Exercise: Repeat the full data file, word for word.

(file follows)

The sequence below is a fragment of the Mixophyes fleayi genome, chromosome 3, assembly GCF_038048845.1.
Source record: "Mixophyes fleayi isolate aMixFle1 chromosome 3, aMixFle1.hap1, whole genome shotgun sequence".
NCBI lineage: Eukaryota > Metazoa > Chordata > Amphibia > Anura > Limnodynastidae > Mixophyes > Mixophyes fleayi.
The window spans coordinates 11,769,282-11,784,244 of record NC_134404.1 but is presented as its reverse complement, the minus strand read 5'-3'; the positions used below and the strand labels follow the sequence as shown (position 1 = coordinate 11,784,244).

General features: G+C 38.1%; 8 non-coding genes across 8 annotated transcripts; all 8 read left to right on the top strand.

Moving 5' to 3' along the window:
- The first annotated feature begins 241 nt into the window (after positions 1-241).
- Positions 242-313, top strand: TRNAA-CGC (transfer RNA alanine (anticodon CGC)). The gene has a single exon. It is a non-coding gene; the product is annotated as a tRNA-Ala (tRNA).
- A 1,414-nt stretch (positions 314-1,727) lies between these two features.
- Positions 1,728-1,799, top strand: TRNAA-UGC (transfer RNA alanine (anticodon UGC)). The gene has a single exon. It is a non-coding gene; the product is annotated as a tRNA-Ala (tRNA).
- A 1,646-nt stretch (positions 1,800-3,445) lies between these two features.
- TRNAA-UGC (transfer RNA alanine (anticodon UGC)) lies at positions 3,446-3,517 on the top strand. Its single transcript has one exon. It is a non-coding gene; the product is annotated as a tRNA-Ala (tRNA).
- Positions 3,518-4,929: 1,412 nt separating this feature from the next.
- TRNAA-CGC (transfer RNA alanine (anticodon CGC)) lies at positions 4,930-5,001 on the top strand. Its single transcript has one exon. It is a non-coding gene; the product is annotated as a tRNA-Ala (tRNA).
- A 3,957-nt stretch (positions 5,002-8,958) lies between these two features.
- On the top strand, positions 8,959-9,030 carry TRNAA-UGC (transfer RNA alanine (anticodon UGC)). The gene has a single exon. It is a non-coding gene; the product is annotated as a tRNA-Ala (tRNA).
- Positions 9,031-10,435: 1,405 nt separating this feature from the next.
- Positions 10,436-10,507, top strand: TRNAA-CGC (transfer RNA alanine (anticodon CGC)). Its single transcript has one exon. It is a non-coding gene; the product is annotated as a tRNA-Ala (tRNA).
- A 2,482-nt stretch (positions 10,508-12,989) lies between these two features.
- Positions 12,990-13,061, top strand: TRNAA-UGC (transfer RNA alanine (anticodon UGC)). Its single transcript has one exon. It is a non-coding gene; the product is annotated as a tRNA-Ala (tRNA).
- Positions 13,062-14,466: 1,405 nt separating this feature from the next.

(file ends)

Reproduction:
The sequence below is a fragment of the Mixophyes fleayi genome, chromosome 3, assembly GCF_038048845.1.
Source record: "Mixophyes fleayi isolate aMixFle1 chromosome 3, aMixFle1.hap1, whole genome shotgun sequence".
NCBI lineage: Eukaryota > Metazoa > Chordata > Amphibia > Anura > Limnodynastidae > Mixophyes > Mixophyes fleayi.
The window spans coordinates 11,769,282-11,784,244 of record NC_134404.1 but is presented as its reverse complement, the minus strand read 5'-3'; the positions used below and the strand labels follow the sequence as shown (position 1 = coordinate 11,784,244).

General features: G+C 38.1%; 8 non-coding genes across 8 annotated transcripts; all 8 read left to right on the top strand.

Moving 5' to 3' along the window:
- The first annotated feature begins 241 nt into the window (after positions 1-241).
- Positions 242-313, top strand: TRNAA-CGC (transfer RNA alanine (anticodon CGC)). The gene has a single exon. It is a non-coding gene; the product is annotated as a tRNA-Ala (tRNA).
- A 1,414-nt stretch (positions 314-1,727) lies between these two features.
- Positions 1,728-1,799, top strand: TRNAA-UGC (transfer RNA alanine (anticodon UGC)). The gene has a single exon. It is a non-coding gene; the product is annotated as a tRNA-Ala (tRNA).
- A 1,646-nt stretch (positions 1,800-3,445) lies between these two features.
- TRNAA-UGC (transfer RNA alanine (anticodon UGC)) lies at positions 3,446-3,517 on the top strand. Its single transcript has one exon. It is a non-coding gene; the product is annotated as a tRNA-Ala (tRNA).
- Positions 3,518-4,929: 1,412 nt separating this feature from the next.
- TRNAA-CGC (transfer RNA alanine (anticodon CGC)) lies at positions 4,930-5,001 on the top strand. Its single transcript has one exon. It is a non-coding gene; the product is annotated as a tRNA-Ala (tRNA).
- A 3,957-nt stretch (positions 5,002-8,958) lies between these two features.
- On the top strand, positions 8,959-9,030 carry TRNAA-UGC (transfer RNA alanine (anticodon UGC)). The gene has a single exon. It is a non-coding gene; the product is annotated as a tRNA-Ala (tRNA).
- Positions 9,031-10,435: 1,405 nt separating this feature from the next.
- Positions 10,436-10,507, top strand: TRNAA-CGC (transfer RNA alanine (anticodon CGC)). Its single transcript has one exon. It is a non-coding gene; the product is annotated as a tRNA-Ala (tRNA).
- A 2,482-nt stretch (positions 10,508-12,989) lies between these two features.
- Positions 12,990-13,061, top strand: TRNAA-UGC (transfer RNA alanine (anticodon UGC)). Its single transcript has one exon. It is a non-coding gene; the product is annotated as a tRNA-Ala (tRNA).
- Positions 13,062-14,466: 1,405 nt separating this feature from the next.